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Expand capacity to better serve an existing market o Buy a competitor, a supplier or distributor
Investment appraisal: assessment of the attractiveness of competing investment opportunities.
Some of fundamental considerations for a major investment will be:
Size, Length, Return, Risk.
1. Size of Investment: Even the largest business has finite amount of capital. The first question will be “How much
will it cost?”
Ex. Parents can afford to either send you to uni or buy a car, but can’t do both
2. Length of Investment: An investor may be willing to invest in a project if the returns are expected in the near
future.
Ex: 4 years in uni for degree you expect a well-paying job after. Consider you would take 7 years for your degree and
once youre done the jobs you hoped to get when you started may no longer exist. The greater the time of investment
the greater the risk
Because of this, finance managers appraise the length of time until an investment starts to generate return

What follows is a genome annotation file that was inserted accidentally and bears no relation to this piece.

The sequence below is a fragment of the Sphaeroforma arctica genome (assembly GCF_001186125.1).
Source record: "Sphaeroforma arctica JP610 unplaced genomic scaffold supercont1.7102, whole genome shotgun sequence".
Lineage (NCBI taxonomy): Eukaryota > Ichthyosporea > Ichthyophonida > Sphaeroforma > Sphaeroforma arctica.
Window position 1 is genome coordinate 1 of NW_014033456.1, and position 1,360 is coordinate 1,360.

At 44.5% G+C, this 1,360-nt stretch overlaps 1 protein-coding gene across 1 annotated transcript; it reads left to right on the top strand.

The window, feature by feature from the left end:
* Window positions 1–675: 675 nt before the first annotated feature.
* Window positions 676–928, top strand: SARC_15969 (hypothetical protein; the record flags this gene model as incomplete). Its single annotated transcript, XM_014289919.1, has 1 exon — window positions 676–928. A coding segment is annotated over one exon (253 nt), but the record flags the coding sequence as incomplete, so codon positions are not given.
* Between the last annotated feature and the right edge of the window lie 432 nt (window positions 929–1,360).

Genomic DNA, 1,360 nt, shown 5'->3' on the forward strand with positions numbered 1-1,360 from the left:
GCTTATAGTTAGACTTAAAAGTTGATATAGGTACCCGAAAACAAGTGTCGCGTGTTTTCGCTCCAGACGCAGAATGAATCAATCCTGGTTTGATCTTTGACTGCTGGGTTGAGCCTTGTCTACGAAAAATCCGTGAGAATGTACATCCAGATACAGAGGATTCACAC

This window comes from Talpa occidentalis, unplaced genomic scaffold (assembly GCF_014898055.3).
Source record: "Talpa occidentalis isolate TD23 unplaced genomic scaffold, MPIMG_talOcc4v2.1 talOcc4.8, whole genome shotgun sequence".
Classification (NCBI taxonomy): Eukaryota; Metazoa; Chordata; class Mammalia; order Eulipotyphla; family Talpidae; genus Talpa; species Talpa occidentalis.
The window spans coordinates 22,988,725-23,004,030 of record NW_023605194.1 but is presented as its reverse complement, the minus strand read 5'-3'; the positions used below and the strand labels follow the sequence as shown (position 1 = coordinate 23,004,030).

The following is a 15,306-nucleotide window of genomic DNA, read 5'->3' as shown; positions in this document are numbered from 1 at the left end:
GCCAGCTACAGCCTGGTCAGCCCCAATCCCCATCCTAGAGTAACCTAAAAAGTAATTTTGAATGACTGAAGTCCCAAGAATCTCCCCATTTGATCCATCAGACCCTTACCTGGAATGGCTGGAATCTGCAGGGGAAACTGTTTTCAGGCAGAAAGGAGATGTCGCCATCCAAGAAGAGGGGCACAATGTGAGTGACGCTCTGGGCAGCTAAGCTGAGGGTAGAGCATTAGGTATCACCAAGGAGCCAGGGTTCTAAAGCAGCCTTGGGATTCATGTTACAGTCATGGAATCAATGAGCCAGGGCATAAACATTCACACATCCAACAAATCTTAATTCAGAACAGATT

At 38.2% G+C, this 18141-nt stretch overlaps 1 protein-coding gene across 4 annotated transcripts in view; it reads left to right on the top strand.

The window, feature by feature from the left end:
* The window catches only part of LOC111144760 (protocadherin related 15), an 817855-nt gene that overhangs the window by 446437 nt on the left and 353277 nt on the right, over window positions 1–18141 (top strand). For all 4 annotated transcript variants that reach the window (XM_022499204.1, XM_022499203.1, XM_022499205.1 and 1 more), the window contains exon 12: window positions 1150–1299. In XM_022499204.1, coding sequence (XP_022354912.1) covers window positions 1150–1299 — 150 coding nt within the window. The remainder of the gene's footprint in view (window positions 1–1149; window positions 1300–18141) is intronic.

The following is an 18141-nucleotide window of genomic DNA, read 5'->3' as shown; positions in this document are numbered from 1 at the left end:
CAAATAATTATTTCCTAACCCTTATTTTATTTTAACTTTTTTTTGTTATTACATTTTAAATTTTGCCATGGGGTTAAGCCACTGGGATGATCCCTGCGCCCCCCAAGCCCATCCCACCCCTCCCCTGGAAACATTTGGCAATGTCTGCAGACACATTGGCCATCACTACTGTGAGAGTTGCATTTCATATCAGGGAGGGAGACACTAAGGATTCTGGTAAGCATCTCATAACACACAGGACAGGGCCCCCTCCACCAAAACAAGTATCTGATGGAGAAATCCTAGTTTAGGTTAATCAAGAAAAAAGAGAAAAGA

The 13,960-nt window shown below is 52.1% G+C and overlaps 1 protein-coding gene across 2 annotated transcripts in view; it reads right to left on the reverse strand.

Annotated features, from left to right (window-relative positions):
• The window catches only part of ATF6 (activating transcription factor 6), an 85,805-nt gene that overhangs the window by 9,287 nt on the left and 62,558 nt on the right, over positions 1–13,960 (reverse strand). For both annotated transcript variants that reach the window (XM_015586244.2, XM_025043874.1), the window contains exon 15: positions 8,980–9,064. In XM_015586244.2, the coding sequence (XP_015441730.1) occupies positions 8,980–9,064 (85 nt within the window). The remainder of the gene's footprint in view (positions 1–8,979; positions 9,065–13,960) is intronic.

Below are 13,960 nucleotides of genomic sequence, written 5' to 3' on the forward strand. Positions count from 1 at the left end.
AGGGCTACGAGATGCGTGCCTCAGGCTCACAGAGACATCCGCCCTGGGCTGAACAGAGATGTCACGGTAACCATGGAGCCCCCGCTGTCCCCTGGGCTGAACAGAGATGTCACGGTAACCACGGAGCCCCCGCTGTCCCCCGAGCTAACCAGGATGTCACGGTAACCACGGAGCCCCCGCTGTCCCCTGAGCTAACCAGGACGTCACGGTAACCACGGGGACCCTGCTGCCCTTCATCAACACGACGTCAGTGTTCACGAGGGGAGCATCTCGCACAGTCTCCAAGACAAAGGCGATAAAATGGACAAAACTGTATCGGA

Payback Period: The time in which the cash generated by a project is expected to exceed the initial outflow
Investments with a shorter payback period are often preferred because they involve fewer unanticipated
changes in the business environment
Return on Investment: Return on investment compares the profits or benefits from the investment against the capital
was put at risk.
Ex. You work towards getting a uni degree by paying $10 000 a year for costs but after 40 years your investment
will be high.
3. Risk of Return: range of possible returns from an investment, if it doesn’t perform exactly according to the
forecaster’s assumptions.
Financial managers must make forecasts about the profit that will come from an individual project or investment.
These forecasts are often presented using several scenarios, which show a variety of possible outcomes
Scenario Analysis
This “Scenario analysis” typically consists of:
Base or expected case: The investment performs largely as expected